By Jen Kinney.

As many U.S. cities grow in population, construction cranes and rising luxury condo buildings are dotting skylines. But a recent survey of historic assets in 50 U.S. cities suggests Jane Jacobs was right to believe neighborhoods with a mixture of new and old buildings actually create more of what people want in a city.

Created by the National Trust for Historic Preservation’s Preservation Green Lab, the Atlas of ReUrbanism examines more than 10 million buildings of all ages, scoring urban areas by the median age of buildings, the diversity of ages in an area, and the size of buildings and parcels. According to the report, areas with only new buildings are less likely to promote entrepreneurial activity, density, and diversity than areas with a mixture of new and old.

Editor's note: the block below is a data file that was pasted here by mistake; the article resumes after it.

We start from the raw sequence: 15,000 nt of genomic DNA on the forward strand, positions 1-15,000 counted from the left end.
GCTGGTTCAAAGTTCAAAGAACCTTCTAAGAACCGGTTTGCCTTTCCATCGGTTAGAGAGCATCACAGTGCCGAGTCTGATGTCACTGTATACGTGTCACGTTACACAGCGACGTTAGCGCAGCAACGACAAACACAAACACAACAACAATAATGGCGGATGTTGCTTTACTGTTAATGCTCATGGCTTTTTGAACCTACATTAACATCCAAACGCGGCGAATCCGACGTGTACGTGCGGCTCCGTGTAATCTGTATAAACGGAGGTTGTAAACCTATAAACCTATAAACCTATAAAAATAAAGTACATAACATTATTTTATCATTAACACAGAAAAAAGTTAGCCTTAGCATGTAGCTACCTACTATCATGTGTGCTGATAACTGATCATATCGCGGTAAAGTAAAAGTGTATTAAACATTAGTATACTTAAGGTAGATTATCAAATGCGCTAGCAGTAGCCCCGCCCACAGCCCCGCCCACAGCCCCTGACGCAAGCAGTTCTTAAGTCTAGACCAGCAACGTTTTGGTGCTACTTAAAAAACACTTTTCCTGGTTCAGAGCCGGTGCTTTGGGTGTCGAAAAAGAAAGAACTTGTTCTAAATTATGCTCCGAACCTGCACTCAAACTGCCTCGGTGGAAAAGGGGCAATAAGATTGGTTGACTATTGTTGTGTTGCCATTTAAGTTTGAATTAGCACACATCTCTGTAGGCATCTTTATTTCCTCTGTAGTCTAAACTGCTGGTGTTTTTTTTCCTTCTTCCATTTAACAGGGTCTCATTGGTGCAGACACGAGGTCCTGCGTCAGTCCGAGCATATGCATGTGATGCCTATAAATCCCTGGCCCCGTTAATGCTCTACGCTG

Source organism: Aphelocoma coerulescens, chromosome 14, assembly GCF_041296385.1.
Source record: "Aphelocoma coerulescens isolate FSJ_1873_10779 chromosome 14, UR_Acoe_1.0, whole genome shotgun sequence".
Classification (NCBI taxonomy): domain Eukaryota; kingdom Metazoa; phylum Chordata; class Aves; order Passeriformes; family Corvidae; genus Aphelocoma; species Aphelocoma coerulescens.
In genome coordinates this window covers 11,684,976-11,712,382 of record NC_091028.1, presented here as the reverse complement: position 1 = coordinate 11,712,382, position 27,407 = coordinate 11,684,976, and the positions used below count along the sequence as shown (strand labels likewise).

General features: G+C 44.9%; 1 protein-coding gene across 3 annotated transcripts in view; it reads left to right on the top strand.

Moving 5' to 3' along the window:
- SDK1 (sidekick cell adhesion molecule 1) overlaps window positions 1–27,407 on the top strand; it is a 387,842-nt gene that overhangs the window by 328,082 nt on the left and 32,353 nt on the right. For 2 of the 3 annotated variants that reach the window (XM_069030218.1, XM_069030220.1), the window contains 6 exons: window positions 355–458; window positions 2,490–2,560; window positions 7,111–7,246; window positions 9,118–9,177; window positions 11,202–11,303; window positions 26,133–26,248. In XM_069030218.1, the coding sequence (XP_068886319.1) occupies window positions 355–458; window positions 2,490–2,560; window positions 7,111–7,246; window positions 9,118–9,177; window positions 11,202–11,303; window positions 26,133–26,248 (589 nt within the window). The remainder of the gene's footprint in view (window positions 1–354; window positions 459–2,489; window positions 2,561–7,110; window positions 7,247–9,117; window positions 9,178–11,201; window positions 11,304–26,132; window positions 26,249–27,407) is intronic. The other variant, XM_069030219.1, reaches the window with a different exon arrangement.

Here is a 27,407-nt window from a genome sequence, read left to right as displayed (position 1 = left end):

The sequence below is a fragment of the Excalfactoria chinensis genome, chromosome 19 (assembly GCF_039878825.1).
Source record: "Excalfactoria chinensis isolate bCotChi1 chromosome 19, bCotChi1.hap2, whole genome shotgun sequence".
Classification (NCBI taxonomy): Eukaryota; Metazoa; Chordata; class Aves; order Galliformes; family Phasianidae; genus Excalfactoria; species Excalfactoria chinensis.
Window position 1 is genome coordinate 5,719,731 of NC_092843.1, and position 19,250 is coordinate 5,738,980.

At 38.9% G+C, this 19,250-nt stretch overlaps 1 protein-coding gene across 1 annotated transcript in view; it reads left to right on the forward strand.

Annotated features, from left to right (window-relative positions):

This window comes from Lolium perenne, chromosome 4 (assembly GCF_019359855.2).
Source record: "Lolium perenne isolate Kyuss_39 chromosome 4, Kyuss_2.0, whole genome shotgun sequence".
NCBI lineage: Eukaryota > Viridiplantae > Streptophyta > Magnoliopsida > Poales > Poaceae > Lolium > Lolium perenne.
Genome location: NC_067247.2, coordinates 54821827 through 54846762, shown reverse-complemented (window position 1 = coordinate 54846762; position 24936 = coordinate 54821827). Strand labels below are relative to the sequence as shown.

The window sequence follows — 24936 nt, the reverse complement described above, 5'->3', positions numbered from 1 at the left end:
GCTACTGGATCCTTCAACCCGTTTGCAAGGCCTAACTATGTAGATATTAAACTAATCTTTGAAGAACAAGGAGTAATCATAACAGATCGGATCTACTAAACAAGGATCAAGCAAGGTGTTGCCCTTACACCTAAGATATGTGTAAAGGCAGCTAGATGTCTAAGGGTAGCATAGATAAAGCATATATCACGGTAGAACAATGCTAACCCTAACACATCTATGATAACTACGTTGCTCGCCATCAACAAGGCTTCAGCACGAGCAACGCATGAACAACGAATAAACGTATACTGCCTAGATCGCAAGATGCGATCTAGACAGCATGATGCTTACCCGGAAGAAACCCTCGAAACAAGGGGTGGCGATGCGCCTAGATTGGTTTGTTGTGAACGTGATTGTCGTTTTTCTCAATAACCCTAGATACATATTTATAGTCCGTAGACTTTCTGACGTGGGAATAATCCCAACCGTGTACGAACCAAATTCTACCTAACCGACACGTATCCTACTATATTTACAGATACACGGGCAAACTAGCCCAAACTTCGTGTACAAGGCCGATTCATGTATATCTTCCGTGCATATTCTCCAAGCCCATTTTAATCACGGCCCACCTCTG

Places with older, smaller buildings mixed with new development rank high on a score of character, while those with newer, larger buildings of a similar age rank low.

By this measure, the Atlas finds that high character areas also tend to be denser, more diverse, more affordable and provide more opportunity. In other words, they more effectively deliver on the urban promise: a place where anyone can get ahead. Of the 3.2 million small business jobs identified across the 50 cities studied, 59 percent are found in high character score areas, compared to 41 percent in low character areas. Of the 202,767 affordable units, 56 percent were found in high character areas.

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Read the full story at Next City.